In the wrong hands, prescription pain meds can be deadly. For this reason, people who have prescriptions for these drugs should keep them in a secured location. Kids are especially susceptible to the dangers of opiates and can die if they ingest them.
In July, police charged a man and woman in Port Charlotte, Florida, with aggravated manslaughter after their son died from a lethal dose of oxycodone. Reportedly, the couple called police after finding the boy unresponsive. Toxic levels of oxycodone were found in his blood and authorities have said the couple had been snorting opiates the night before the accident.
Who Is At Risk?
There are some opiate-based medications, such as Actiq, which are meant to treat serious pain and not for people who aren’t already tolerant of opiates. Even if someone can tolerate lower dosages of opiates, higher milligram medications can lead to overdose or death.
Medication mix-ups are possible, so it’s important for patients to leave their meds in the original, labeled containers. Having too many pill bottles in one location can lead to confusion and double dosing. Locking up medication can also provide a measure of security, especially in homes where there are children, pets and the elderly.
Keep Your Personal Prescription Information To Yourself
It may also be wise for people who are taking these medications to keep that information to themselves. The demand for medications such as OxyContin has never been higher. People who are in the throes of opiate addiction are often desperate, willing to do just about anything to get their hands on these drugs.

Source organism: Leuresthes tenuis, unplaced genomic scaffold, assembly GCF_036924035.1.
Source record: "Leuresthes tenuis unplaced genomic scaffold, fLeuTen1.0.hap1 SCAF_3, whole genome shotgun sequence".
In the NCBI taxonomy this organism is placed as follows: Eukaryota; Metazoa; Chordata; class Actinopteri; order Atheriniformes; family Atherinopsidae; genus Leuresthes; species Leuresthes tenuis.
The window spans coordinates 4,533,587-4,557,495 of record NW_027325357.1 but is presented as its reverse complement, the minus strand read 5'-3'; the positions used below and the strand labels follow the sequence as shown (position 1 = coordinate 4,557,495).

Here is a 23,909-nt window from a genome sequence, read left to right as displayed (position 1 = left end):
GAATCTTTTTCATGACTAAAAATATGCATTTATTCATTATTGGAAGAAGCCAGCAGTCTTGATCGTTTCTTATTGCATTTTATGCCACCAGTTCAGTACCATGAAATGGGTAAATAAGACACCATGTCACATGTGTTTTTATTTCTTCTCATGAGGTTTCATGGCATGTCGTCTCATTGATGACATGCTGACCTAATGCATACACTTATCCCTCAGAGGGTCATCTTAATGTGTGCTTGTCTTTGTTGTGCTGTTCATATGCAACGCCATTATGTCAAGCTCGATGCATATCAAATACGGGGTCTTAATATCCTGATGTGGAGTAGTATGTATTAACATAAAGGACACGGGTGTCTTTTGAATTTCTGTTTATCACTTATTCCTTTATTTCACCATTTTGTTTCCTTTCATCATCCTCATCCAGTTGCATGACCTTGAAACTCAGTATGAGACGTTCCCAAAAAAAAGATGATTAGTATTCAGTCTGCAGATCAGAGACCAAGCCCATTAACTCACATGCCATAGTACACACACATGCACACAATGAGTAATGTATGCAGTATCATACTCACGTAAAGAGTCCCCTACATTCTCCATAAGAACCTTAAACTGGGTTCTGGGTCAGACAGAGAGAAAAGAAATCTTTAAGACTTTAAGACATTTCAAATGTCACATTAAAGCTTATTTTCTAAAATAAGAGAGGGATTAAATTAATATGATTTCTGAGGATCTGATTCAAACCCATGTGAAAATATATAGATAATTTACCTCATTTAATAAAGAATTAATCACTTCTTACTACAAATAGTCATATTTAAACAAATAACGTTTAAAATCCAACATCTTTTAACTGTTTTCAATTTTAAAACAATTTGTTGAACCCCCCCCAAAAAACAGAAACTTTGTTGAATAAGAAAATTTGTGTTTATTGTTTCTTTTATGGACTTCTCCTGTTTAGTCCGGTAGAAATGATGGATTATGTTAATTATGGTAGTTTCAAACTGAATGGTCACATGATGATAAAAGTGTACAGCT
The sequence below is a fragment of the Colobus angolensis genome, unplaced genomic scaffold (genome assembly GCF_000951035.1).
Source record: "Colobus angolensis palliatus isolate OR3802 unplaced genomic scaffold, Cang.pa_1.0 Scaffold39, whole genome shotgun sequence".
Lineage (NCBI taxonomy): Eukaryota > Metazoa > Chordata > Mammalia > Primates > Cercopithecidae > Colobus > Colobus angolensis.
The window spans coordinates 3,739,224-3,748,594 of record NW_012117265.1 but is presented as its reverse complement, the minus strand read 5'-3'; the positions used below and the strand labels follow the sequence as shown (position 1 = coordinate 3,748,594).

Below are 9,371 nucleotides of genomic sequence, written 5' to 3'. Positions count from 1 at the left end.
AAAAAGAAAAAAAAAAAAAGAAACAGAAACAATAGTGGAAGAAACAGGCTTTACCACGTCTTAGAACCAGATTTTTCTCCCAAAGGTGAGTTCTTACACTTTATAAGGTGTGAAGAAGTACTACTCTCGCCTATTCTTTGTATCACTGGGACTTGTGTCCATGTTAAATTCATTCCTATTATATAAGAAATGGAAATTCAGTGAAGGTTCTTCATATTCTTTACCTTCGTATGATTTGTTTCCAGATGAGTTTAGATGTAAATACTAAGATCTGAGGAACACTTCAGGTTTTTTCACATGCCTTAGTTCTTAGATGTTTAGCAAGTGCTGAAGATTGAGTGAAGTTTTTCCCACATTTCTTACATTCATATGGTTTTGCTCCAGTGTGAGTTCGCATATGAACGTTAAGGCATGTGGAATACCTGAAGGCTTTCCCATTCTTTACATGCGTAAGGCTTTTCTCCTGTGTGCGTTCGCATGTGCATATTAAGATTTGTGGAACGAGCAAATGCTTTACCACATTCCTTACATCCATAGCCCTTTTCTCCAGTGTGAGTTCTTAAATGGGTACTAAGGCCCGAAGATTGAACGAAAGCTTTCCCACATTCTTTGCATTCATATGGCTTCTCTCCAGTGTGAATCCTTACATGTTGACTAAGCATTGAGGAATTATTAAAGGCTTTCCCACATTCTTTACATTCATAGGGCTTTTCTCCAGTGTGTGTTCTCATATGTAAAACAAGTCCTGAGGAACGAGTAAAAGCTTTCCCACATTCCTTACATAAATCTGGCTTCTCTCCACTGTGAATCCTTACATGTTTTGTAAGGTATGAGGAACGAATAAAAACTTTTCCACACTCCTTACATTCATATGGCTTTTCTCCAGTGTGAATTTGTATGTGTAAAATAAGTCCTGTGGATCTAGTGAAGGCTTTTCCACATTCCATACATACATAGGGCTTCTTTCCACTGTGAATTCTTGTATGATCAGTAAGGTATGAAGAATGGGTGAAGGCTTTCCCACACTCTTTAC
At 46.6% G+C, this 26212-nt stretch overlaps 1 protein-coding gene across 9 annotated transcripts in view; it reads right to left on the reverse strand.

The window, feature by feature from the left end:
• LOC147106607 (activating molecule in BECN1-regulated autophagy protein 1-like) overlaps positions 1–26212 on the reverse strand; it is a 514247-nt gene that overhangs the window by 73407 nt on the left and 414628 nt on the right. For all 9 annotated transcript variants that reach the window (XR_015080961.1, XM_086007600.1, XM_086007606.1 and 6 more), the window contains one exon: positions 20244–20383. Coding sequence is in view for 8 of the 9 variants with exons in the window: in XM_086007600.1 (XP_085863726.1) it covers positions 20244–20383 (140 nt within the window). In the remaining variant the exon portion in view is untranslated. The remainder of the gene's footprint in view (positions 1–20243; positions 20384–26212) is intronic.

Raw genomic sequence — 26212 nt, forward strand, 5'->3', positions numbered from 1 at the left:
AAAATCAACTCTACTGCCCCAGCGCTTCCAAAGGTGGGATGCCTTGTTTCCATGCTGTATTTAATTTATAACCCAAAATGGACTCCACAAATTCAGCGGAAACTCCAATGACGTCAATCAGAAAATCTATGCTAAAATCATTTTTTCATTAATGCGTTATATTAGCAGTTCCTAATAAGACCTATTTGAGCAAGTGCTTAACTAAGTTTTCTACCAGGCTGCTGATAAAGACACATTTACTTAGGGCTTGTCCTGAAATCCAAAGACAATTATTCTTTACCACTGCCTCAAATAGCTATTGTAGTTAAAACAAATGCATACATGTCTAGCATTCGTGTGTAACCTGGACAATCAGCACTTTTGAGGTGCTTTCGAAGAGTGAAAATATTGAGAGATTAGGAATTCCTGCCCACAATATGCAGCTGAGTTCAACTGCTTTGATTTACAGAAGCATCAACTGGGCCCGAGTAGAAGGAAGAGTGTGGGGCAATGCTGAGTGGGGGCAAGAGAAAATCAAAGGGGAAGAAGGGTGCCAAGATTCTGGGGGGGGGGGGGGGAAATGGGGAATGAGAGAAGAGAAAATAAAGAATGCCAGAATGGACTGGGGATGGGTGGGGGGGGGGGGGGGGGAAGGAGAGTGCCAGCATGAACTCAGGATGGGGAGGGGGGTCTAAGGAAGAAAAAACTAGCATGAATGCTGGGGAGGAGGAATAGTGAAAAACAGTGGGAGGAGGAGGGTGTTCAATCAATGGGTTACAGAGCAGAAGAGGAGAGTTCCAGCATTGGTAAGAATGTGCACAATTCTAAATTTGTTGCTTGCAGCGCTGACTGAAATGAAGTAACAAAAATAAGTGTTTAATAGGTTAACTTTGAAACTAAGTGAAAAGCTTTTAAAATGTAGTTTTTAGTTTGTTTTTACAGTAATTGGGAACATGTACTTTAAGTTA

Drug-related crimes have been soaring in recent years, as addicts feel backed into a corner to prevent the onset of opiate withdrawal that comes when they stop taking these drugs. Police blotters are filled with tales of copper theft, personal property theft and breaking and entering.
You could be putting yourself, your family and your home at risk by leaving unsecured meds lying around – and telling people about them. It’s better to be safe and take these precautions up front. You don’t want to end up the target of a desperate opiate addict.
Beware Of The People Closest To You
It’s unfortunate, but young people are abusing prescription painkillers and heroin at alarming rates. Most of the time, they are able to get their hands on prescription drugs by raiding the medicine cabinets of their parents and friends’ parents.
Young people call this practice “pharming” and may share your prescription drugs with their friends. Parties that center around painkiller abuse have become more common among young people. They may mix opiates with alcohol, benzodiazepines or illegal drugs to bolster their “high.” Keeping your medications out of their hands can protect them and you. It’s also wise to properly dispose of old meds you have lying around the house. Many communities have drug take-back events to prevent the wrong people from accessing them.
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